Thursday, November 15, 2012

Peek-a-boo Logic: Homemade Puzzle Game

If you've been reading my blog lately, you can tell that I've been a bit obsessed with homemade logic games this week.   I like to 'window shop' on Amazon and I always find neat brain puzzles for my kids that I can't afford right now, so I just let them inspire me to invent my own fun homemade activities.  This one was made for under $1..  I named it Peek-a-boo Logic, and it's a neat little game for a variety of ages (both my 3-year-old kids and my 30-something husband enjoyed it!).  If you want to find out more, read on...



To make this game, all you need is some colored paper, stickers (where you have multiple stickers of the same image), and some lamination sheets (optional).  The moveable game pieces are tetronimoes (shapes made up of 4 connecting squares - think Tetris!).  I made some templates on paper and then laminated  colored paper and cut out the shapes.  Mine were not perfect, and they really don't have to be unless you have a perfectionist child that wants everything to fit correctly.  You could also glue wooden tiles together to give the pieces a different feel.


The game-board is a 4x5 grid of stickers (I used 4 each of 5 different images) placed randomly.  You could also make a larger board and leave some spaces blank, or make more/different shapes - I just made this up as I went along.  For the puzzle challenges I stuck one of each sticker image onto strips of laminated paper and then used a dry-erase marker to make up the challenges as I went along based on what I saw from my kids' abilities (you could make an entire booklet of challenges from easy to hard).  I specifically chose to use dry erase markers for the challenge strips so that my kids could make up their own puzzles and then count how many of each type of image is showing to fill in the challenge cards themselves (and try to stump Mommy).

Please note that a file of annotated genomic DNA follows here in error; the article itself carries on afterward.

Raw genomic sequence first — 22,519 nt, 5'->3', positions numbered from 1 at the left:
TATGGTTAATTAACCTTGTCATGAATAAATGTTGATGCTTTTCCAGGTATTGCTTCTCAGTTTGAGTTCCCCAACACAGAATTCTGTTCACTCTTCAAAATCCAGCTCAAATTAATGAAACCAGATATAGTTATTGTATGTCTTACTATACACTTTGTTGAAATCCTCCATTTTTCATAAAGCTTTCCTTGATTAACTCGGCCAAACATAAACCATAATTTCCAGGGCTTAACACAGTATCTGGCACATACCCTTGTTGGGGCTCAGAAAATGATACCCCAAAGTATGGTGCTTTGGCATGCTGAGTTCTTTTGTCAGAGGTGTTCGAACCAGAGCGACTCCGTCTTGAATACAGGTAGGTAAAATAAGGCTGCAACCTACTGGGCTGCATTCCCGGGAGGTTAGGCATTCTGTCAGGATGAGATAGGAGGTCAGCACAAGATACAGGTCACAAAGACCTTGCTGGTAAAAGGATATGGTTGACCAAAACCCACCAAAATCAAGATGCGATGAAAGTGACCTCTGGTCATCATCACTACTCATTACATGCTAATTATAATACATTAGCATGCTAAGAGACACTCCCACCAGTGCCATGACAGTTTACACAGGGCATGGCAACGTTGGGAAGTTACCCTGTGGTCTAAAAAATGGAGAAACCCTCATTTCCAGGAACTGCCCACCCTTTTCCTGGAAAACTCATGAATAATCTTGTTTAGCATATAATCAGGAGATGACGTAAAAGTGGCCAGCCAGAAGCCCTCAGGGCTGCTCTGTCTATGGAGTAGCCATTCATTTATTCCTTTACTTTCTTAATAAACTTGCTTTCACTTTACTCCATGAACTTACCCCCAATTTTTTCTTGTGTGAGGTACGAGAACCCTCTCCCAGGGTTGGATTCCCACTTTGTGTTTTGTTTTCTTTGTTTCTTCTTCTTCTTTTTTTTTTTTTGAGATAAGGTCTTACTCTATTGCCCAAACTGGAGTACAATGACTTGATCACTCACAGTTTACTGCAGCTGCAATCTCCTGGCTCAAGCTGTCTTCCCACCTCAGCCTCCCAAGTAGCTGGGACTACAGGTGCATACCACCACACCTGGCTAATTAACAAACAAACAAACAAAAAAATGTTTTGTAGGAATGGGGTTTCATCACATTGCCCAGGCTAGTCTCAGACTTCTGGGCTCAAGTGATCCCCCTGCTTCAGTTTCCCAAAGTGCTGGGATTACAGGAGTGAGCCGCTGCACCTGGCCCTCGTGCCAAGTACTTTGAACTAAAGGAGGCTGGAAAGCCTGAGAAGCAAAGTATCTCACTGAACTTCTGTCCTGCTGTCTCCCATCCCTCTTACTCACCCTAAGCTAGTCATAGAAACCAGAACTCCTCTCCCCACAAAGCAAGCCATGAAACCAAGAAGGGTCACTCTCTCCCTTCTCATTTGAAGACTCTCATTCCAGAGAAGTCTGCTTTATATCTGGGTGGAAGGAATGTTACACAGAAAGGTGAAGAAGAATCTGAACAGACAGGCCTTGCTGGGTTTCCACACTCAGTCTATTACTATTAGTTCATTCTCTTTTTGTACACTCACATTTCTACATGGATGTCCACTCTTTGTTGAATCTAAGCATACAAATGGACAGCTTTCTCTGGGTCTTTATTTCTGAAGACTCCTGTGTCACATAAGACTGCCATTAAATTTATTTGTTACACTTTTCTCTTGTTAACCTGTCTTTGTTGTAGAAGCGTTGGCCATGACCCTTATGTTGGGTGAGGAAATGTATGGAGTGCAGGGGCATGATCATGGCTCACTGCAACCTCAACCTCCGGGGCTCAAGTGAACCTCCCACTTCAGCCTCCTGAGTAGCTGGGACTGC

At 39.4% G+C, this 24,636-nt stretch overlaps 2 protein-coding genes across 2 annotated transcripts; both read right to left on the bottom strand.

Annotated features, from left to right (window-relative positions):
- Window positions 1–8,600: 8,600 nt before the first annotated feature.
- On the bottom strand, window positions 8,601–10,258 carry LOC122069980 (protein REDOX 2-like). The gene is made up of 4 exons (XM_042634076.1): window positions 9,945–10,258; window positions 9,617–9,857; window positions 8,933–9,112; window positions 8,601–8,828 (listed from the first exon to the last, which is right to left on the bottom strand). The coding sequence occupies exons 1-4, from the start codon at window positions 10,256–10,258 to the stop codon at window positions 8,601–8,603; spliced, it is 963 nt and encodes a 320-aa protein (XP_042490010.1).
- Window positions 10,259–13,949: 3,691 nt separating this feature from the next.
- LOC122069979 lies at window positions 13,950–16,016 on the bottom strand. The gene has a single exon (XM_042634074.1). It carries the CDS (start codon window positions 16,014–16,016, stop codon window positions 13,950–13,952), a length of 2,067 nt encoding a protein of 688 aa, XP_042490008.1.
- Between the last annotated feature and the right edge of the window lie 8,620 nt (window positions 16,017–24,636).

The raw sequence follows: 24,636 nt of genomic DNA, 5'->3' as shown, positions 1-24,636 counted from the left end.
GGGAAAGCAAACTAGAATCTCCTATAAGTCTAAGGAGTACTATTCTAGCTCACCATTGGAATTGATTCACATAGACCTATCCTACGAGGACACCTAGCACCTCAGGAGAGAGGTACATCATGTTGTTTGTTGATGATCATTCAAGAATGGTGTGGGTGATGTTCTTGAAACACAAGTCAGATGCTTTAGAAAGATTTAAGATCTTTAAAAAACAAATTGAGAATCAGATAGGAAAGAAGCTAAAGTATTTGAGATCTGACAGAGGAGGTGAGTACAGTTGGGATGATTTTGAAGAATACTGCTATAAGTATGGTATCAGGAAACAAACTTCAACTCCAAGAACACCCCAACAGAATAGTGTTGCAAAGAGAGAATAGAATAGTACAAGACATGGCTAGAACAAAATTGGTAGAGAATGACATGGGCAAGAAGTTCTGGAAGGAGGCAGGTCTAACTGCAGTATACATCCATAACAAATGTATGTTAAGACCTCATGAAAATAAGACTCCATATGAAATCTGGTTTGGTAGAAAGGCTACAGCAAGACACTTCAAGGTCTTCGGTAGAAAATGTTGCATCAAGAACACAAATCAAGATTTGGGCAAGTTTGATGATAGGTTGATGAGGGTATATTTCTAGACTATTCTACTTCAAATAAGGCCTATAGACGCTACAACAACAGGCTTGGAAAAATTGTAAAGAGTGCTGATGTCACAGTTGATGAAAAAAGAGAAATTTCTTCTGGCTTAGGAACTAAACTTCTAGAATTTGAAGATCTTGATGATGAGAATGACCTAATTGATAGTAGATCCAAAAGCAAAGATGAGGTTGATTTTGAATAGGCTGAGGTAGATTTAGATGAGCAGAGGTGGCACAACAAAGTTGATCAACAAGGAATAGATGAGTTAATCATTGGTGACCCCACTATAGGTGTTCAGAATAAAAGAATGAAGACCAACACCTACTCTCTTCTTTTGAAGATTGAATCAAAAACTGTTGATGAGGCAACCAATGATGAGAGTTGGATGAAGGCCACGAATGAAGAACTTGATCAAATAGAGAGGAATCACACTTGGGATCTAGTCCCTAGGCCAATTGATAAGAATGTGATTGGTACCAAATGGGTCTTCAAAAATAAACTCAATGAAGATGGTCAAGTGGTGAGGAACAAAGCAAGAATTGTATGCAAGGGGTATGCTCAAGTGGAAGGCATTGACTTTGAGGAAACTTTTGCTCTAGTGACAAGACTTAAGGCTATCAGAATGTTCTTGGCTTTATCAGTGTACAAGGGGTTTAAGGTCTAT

The rules of the game are simple - use the tetronimo pieces to cover the stickers until only the required number and type of stickers (from the yellow challenge cards) are shown.  My kids loved the "Peek-a-Boo" aspect of the game.

 

There may be different solutions to a single problem (especially if a lot of stickers are revealed).  Older (high school) students could do an interesting Math Circle study on this game and the mathematics of arranging the stickers on the board to limit the number of possible solutions, etc..

So how did my 3-year old kids do?

 

We have a number of other Tetris-style manipulatives/games around the house, so my girls are already familiar with how these shapes fit together.  They exceeded my expectations and quickly understood how to play the game.  They didn't play off the challenge cards, but I would point to a sticker and say, "let's try to see if we can hide all the other stickers so only this one is playing peek-a-boo" or" let's see if we can get only the flower stickers to show", etc..  and they got the concept of how to work around the stickers that were supposed to be showing and try to get the others covered.  Best of all, they enjoyed playing, so this homemade game is definitely a winner - and something that my kids can grow into as their logic and spatial reasoning skills continue to improve.

It's a fairly simple concept, but there is something about this brain puzzle that was strangely addictive, and I couldn't keep my hands off it either, playing with different ways of placing the pieces and making up challenges for myself.  Who would have thought that colored paper and some stickers could produce an activity that's fun for grown-ups too!

UPDATE: I was so inspired by how much my kids enjoyed early math "games" that I created the La La Logic Critical Thinking Curriculum for 3-6 year olds, which includes online brain challenge games, printable worksheets, enrichment activities and more!

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1 comment:

  1. you are such a great mom, with nice ideas... I made a lot of game as well... and watching this, I will made a christmas version playing during december while we are waiting for Santa.... thanks for the idea

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